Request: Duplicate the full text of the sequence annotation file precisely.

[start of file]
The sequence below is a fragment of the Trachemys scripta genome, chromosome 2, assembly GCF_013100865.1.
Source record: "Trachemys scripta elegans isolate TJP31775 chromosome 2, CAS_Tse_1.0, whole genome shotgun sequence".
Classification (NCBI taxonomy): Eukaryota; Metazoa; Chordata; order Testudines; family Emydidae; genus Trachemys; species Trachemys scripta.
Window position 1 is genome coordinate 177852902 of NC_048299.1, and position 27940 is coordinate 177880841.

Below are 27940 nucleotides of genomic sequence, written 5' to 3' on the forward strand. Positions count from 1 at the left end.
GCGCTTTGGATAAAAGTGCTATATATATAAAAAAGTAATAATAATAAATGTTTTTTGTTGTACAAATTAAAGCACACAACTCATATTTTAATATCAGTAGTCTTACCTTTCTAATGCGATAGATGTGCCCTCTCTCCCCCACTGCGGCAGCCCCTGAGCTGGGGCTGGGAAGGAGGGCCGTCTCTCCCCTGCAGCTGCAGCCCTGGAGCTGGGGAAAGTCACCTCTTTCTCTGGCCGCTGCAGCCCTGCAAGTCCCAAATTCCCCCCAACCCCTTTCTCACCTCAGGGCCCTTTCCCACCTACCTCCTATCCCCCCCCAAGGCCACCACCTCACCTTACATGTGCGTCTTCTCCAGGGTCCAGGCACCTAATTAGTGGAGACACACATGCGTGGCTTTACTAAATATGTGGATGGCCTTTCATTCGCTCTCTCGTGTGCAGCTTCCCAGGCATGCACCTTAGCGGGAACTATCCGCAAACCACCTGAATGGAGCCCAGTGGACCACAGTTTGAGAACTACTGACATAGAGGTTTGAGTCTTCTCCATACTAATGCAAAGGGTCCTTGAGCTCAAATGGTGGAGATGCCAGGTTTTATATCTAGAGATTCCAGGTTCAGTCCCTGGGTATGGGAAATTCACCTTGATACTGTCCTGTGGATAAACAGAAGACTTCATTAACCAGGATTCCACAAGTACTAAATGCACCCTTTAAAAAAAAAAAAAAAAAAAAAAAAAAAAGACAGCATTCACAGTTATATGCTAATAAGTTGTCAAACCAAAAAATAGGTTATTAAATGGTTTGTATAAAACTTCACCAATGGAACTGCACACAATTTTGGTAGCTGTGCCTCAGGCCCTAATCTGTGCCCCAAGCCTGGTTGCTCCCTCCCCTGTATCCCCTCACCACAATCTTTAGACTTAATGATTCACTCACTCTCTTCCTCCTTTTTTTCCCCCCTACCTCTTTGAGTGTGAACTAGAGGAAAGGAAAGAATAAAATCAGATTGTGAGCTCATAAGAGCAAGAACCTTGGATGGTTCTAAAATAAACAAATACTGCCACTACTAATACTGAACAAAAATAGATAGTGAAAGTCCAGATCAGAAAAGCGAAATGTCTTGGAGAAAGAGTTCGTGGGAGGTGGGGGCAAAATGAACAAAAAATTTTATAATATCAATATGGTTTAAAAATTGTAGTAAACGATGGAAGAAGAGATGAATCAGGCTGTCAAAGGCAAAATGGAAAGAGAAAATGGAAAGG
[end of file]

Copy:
The sequence below is a fragment of the Trachemys scripta genome, chromosome 2, assembly GCF_013100865.1.
Source record: "Trachemys scripta elegans isolate TJP31775 chromosome 2, CAS_Tse_1.0, whole genome shotgun sequence".
Classification (NCBI taxonomy): Eukaryota; Metazoa; Chordata; order Testudines; family Emydidae; genus Trachemys; species Trachemys scripta.
Window position 1 is genome coordinate 177852902 of NC_048299.1, and position 27940 is coordinate 177880841.

Below are 27940 nucleotides of genomic sequence, written 5' to 3' on the forward strand. Positions count from 1 at the left end.
GCGCTTTGGATAAAAGTGCTATATATATAAAAAAGTAATAATAATAAATGTTTTTTGTTGTACAAATTAAAGCACACAACTCATATTTTAATATCAGTAGTCTTACCTTTCTAATGCGATAGATGTGCCCTCTCTCCCCCACTGCGGCAGCCCCTGAGCTGGGGCTGGGAAGGAGGGCCGTCTCTCCCCTGCAGCTGCAGCCCTGGAGCTGGGGAAAGTCACCTCTTTCTCTGGCCGCTGCAGCCCTGCAAGTCCCAAATTCCCCCCAACCCCTTTCTCACCTCAGGGCCCTTTCCCACCTACCTCCTATCCCCCCCCAAGGCCACCACCTCACCTTACATGTGCGTCTTCTCCAGGGTCCAGGCACCTAATTAGTGGAGACACACATGCGTGGCTTTACTAAATATGTGGATGGCCTTTCATTCGCTCTCTCGTGTGCAGCTTCCCAGGCATGCACCTTAGCGGGAACTATCCGCAAACCACCTGAATGGAGCCCAGTGGACCACAGTTTGAGAACTACTGACATAGAGGTTTGAGTCTTCTCCATACTAATGCAAAGGGTCCTTGAGCTCAAATGGTGGAGATGCCAGGTTTTATATCTAGAGATTCCAGGTTCAGTCCCTGGGTATGGGAAATTCACCTTGATACTGTCCTGTGGATAAACAGAAGACTTCATTAACCAGGATTCCACAAGTACTAAATGCACCCTTTAAAAAAAAAAAAAAAAAAAAAAAAAAAAGACAGCATTCACAGTTATATGCTAATAAGTTGTCAAACCAAAAAATAGGTTATTAAATGGTTTGTATAAAACTTCACCAATGGAACTGCACACAATTTTGGTAGCTGTGCCTCAGGCCCTAATCTGTGCCCCAAGCCTGGTTGCTCCCTCCCCTGTATCCCCTCACCACAATCTTTAGACTTAATGATTCACTCACTCTCTTCCTCCTTTTTTTCCCCCCTACCTCTTTGAGTGTGAACTAGAGGAAAGGAAAGAATAAAATCAGATTGTGAGCTCATAAGAGCAAGAACCTTGGATGGTTCTAAAATAAACAAATACTGCCACTACTAATACTGAACAAAAATAGATAGTGAAAGTCCAGATCAGAAAAGCGAAATGTCTTGGAGAAAGAGTTCGTGGGAGGTGGGGGCAAAATGAACAAAAAATTTTATAATATCAATATGGTTTAAAAATTGTAGTAAACGATGGAAGAAGAGATGAATCAGGCTGTCAAAGGCAAAATGGAAAGAGAAAATGGAAAGG